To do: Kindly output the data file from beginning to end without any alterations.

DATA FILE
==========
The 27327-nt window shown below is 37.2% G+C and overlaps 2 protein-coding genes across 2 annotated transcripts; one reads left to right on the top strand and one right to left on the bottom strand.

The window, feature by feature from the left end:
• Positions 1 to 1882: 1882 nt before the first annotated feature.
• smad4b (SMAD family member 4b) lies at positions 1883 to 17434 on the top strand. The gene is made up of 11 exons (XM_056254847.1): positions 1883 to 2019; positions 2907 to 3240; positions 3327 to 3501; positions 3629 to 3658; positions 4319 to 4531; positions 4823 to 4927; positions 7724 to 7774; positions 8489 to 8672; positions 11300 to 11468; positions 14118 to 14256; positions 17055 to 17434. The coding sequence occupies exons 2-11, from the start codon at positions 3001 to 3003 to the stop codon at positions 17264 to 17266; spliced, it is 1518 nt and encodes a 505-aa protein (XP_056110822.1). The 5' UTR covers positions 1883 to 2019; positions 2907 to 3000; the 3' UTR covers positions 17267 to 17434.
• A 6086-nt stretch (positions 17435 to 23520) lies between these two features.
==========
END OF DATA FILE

The 27327-nt window shown below is 37.2% G+C and overlaps 2 protein-coding genes across 2 annotated transcripts; one reads left to right on the top strand and one right to left on the bottom strand.

The window, feature by feature from the left end:
• Positions 1 to 1882: 1882 nt before the first annotated feature.
• smad4b (SMAD family member 4b) lies at positions 1883 to 17434 on the top strand. The gene is made up of 11 exons (XM_056254847.1): positions 1883 to 2019; positions 2907 to 3240; positions 3327 to 3501; positions 3629 to 3658; positions 4319 to 4531; positions 4823 to 4927; positions 7724 to 7774; positions 8489 to 8672; positions 11300 to 11468; positions 14118 to 14256; positions 17055 to 17434. The coding sequence occupies exons 2-11, from the start codon at positions 3001 to 3003 to the stop codon at positions 17264 to 17266; spliced, it is 1518 nt and encodes a 505-aa protein (XP_056110822.1). The 5' UTR covers positions 1883 to 2019; positions 2907 to 3000; the 3' UTR covers positions 17267 to 17434.
• A 6086-nt stretch (positions 17435 to 23520) lies between these two features.